A series of happy accidents have led UNE scientist Mary McMillan to Homeward Bound

SCIENCE isn’t a job you usually fall into.

FUTURE LEADER: University of New England molecular biologist Mary McMillan will travel to Antarctica with the Homeward Bound program. The experience aims to help women in science take leadership positions.

FUTURE LEADER: University of New England molecular biologist Mary McMillan will travel to Antarctica with the Homeward Bound program. The experience aims to help women in science take leadership positions.

But, that was the case for accidental scientist Mary McMillan.

She’s one of 75 women chosen to take part in Homeward Bound, a leadership program for women in science with a stopover in Antarctica.

“Data shows there are lots of women going into science, but if you look at the number of women in leadership roles – it’s lacking there,” Ms McMillan said.

“This was one of those things where you don’t know if you’re good enough to do it but you apply anyway, and I got in.”

A molecular biologist, Ms McMillan studies depression and how genes might contribute to the likelihood of getting the illness.

They look at biological factors to depression or markers in the blood that could be used to diagnose or treat depression more easily.

The year long program begins this month and will tackle women’s issues in male-dominated science, technology, engineering and maths industries.

It was really just a series of fortunate coincidences that led me to where I am now.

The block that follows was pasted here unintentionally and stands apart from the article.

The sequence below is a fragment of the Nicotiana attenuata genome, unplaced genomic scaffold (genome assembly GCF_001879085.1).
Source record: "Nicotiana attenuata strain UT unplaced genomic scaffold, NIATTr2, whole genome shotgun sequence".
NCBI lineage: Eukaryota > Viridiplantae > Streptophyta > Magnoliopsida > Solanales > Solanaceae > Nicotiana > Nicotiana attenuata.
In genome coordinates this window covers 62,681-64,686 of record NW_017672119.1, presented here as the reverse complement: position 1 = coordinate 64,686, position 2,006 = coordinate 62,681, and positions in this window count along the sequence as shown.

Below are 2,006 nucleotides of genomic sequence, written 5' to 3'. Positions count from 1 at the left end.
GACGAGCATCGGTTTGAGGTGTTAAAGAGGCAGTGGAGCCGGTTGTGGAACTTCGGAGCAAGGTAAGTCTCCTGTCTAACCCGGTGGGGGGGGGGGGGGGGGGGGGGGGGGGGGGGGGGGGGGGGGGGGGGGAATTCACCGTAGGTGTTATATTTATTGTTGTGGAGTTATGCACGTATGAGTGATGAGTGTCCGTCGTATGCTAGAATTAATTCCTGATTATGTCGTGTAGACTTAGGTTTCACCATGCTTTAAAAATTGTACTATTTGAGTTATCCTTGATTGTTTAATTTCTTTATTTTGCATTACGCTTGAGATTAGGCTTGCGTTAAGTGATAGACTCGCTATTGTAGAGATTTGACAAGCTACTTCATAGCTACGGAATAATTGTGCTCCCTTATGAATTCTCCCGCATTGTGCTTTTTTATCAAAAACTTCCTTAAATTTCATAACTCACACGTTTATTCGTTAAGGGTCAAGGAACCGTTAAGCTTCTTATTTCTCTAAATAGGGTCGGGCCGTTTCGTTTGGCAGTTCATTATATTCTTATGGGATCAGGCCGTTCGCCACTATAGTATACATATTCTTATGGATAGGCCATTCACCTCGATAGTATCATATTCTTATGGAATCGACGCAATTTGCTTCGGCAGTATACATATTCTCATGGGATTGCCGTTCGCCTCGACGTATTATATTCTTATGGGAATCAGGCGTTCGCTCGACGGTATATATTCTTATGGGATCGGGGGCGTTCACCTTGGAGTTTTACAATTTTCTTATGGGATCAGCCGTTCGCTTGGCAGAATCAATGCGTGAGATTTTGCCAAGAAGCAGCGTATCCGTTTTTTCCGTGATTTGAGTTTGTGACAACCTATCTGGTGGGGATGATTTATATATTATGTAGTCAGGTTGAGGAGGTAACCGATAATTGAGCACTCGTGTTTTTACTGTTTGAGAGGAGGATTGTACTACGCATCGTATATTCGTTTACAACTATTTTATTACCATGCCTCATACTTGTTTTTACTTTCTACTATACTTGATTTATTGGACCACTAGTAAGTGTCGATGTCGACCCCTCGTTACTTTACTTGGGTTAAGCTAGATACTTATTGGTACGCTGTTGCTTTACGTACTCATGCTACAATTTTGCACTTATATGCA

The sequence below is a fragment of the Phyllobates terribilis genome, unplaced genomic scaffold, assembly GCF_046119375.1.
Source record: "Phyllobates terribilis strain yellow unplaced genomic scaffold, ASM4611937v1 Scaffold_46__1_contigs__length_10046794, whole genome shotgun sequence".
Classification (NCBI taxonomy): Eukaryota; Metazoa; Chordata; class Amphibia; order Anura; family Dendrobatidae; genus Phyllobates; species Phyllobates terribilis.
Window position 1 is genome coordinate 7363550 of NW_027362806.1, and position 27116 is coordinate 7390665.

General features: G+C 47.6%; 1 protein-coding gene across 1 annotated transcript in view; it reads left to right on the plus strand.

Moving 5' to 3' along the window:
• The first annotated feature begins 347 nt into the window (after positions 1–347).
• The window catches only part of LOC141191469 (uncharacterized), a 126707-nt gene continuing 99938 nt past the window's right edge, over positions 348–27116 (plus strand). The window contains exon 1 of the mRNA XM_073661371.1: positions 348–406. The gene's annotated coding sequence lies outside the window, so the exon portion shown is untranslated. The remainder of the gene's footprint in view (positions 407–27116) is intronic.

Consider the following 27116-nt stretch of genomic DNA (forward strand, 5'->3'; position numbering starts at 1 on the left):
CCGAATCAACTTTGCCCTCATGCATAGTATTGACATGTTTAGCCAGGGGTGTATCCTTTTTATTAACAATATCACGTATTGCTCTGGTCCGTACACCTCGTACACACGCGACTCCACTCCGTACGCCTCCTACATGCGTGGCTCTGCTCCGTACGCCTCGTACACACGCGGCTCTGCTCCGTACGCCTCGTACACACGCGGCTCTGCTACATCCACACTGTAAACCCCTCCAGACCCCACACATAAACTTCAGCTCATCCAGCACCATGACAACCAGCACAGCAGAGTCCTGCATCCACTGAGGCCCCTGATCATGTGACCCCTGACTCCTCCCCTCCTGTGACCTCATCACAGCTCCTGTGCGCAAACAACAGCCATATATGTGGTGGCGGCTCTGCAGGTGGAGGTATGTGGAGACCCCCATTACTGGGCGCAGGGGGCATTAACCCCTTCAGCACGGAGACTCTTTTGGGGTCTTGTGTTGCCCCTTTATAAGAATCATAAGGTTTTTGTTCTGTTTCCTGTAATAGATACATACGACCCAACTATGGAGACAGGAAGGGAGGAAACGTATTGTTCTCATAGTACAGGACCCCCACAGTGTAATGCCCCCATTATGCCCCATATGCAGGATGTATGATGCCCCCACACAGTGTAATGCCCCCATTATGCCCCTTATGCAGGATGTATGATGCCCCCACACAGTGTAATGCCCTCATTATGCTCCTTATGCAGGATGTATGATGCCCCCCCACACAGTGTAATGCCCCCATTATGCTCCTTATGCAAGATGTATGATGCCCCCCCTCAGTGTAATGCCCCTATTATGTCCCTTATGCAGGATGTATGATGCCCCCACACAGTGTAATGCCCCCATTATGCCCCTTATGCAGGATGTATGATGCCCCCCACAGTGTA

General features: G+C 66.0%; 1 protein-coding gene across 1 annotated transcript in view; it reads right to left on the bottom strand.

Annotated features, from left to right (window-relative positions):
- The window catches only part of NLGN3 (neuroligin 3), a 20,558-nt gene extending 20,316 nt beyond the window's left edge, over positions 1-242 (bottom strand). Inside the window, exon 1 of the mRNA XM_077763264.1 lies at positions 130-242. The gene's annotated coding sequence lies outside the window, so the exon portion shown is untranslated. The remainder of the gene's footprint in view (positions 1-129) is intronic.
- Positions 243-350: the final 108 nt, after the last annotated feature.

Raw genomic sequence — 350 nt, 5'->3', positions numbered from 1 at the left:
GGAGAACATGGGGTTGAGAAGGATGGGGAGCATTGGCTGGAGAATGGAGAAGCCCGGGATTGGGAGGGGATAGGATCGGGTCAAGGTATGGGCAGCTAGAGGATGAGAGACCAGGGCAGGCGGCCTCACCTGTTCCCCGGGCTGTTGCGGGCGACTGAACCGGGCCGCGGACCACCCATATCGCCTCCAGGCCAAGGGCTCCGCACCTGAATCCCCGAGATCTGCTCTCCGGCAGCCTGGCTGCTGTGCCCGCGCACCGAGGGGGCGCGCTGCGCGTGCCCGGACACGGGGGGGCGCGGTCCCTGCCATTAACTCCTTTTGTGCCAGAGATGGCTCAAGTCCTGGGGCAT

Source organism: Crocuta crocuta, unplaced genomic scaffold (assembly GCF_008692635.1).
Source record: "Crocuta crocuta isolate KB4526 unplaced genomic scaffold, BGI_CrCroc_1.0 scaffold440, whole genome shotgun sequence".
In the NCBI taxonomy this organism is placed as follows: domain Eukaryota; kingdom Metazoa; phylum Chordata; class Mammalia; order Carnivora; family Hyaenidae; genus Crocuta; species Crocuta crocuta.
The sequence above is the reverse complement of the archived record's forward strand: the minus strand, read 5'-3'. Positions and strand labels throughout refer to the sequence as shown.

Mary McMillan

A mother herself, Ms McMillan said one of the big problems is support for women who want to have children and be professionally successful.

“It’s a really hot issue at the moment, it can be really difficult to get back into being competitive in the workplace after having a child,” she said.

“It can be tricky to balance work commitments with home life, particularly in science.

“In academia there’s a culture that you work as long as you can, you don’t want to do that when you’re a parent and I don’t think anyone should have to do that.

“It goes equally for both men and women.”

In December, Ms McMillan will travel from Argentina to Antarctica as part of the program.

She hopes it will teach her how to drive change in the workplace.

“It’s really cool, they take you away from most of the world in a way so you can focus on your own development,” she said.

“It was really just a series of fortunate coincidences that led me to where I am now.

“I’d love to learn more about how I can put my ideas forward and have people actually listen to them.”

Ms McMillan is crowdfunding part of her expedition, visit mycause.com.au and search Homeward Bound.

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